- File Size: 1734 KB
- Print Length: 193 pages
- Publisher: Atheneum/Caitlyn Dlouhy Books; Reprint edition (April 10, 2018)
- Publication Date: April 10, 2018
- Sold by: Simon and Schuster Digital Sales Inc
- Language: English
- ASIN: B074ZP7LN9
- Text-to-Speech: Enabled
- Word Wise: Enabled
- Lending: Not Enabled
- Amazon Best Sellers Rank: #113,093 Paid in Kindle Store (See Top 100 Paid in Kindle Store)
|Digital List Price:||$7.99|
|Print List Price:||$7.99|
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Sunny (Track Book 3) Kindle Edition
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|Length: 193 pages||Word Wise: Enabled||Enhanced Typesetting: Enabled|
|Page Flip: Enabled||
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|Age Level: 10 - 99|
|Grade Level: 5 - 99|
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From the Publisher
About the Author
Excerpt. © Reprinted by permission. All rights reserved.
This is my start over.
Aurelia asked me how long it’s been since I’ve spoken to you. I told her, a while. When I was a little kid and was all yelly-yelly and Darryl wanted me to be more hushy-hushy, he gave me you and told me to put the noise on your pages whenever I felt like I needed to, which was all the time except for when I was running or sleeping. Told me to fold it up in you, so he could get some peace. So he could have quiet for concentration when we picked at our puzzles after work. Yes, Diary, we still do puzzles together. It’s still our way of, I guess, bonding. Anyway, after a while, my brain stopped pushing so much loud out of my mouth. Stopped noisey-ing up the puzzling. Thanks to you.
You know how a health bar makes you less hungry, but don’t really make you full? Diary, that’s what you are. A health bar. You take the hunger-growl out of my mind. And once I got to a place where the growl was pretty much a purr, I stopped writing in you. But now the volume on the growl is turning up again. And even though it’s being turned up, I can feel it working its way down, pushing behind my eyes, and marching over my tongue, ready to come out. And my father, well, he still doesn’t want to be disturbed. And I don’t want to disturb him and his work, and his newspaper, and definitely not the puzzles, because the puzzles are our time. So, Diary, thanks for still being a friend. Something for me to bite down on. Something for me to whisper-scream to. Because sometimes I have too many screams up there. And they boing boing in my brain
boing boing in my brain
like a jumping bean,
boing boing in my brain
like a jumping bean
my brain a moon bounce at a party nobody’s invited to.
And now I can put them in you, again.
And now Aurelia’s asking me about it. About you. Asking me about journaling. No. Diary-ing. Which sounds like diarrhea-ing. Which is sorta the same thing. Aurelia told me she thinks it’s a good thing I’ve been writing again. Even wanted to make sure I understood that whatever I write down don’t have to make sense as long as it’s really me. Really my brain and heart stuff. And that’s a good thing, even though I already knew that, because making sense makes no sense to me. Sense should kinda already be made, right? It should already exist like love, or maybe sky. You don’t have to create it or choreograph it or nothing like that. At least I don’t think you do. So none of this has to make sense, it just has to make . . . me, me. I’m already me, but it has to make me . . . something. Make me quiet and calm, and maybe also make me brave enough to do what I’m going to have to do tomorrow at the track meet, which is probably not going to be quiet or calm. That’s the real reason Aurelia’s interested in you, Diary. She thinks I don’t know that, but I know. I know because I know she knows I’m scared. That’s why I brought you back. I’m so scared. And scared don’t sound like eek. Or gasp. Scared sounds like glass. Shattering.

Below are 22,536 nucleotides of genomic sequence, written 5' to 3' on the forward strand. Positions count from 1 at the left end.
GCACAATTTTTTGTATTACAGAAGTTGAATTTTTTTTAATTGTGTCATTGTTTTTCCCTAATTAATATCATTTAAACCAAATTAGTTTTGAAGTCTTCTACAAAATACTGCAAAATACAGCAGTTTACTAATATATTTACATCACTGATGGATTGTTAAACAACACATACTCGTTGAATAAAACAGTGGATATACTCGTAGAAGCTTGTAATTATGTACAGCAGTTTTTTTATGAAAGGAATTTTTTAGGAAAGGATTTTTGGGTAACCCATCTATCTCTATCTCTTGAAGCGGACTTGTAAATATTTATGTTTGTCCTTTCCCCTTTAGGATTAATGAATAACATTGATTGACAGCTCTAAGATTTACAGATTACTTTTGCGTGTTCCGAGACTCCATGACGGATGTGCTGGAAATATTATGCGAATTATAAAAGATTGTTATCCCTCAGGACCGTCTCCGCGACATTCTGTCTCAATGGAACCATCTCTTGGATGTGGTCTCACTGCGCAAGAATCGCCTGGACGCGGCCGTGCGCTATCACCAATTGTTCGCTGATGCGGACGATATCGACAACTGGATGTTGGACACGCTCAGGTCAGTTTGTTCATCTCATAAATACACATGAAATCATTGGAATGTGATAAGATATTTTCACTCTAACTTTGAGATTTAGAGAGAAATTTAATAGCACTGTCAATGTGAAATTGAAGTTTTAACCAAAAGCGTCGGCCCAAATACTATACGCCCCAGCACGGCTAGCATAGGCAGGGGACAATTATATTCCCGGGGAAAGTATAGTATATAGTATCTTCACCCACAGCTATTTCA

Scared sounds like glass shattering.
Diary, after all these years, you ever not want to be written in? On? Am I writing on you or in you? Or both? And how does that make you feel? I’ve never really asked you that. You ever just want to stay blank? Just be paper or whatever you think you are? Because I know what that’s like. And tomorrow, my father will too.
Also, Aurelia called you a journal, but you’re a diary, so I will call you by your name. --This text refers to the paperback edition.
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Sunny lost his mother at birth and he’s always considered himself in debt to her. He runs for her honor and he’s great at it, except it’s not what his heart wants.
Sunny has a difficult relationship with his father and the distance between them is one of the main subjects of the diary entries that make up this book.
Sunny speaks to “Diary” as if it’s a person...sometimes his mother and sometimes his father and sometime neither...but it’s so touching and transformational.
This one was the worst so far. It's such a shame because I was really looking forward to Sunny's story. He was always one of my favorite characters, and I had such high hopes.
It was written in "Dear Diary" style, and unfortunately, I found Sunny's narrative voice to be very annoying. And all those sounds "boom, tish, rrrah, bla", I just couldn't take it.
The story would have been so much more touching and emotionally charged had it been written in verse form or regular narrative, but all these diary entries were...kind of lame.
There were a few gems in there, and that doesn't surprise me because I know what Jason Reynolds is capable of. I give it a 2 stars, because I'm biased and I love Reynolds. But in truth, I'm not sure it deserves more than a star.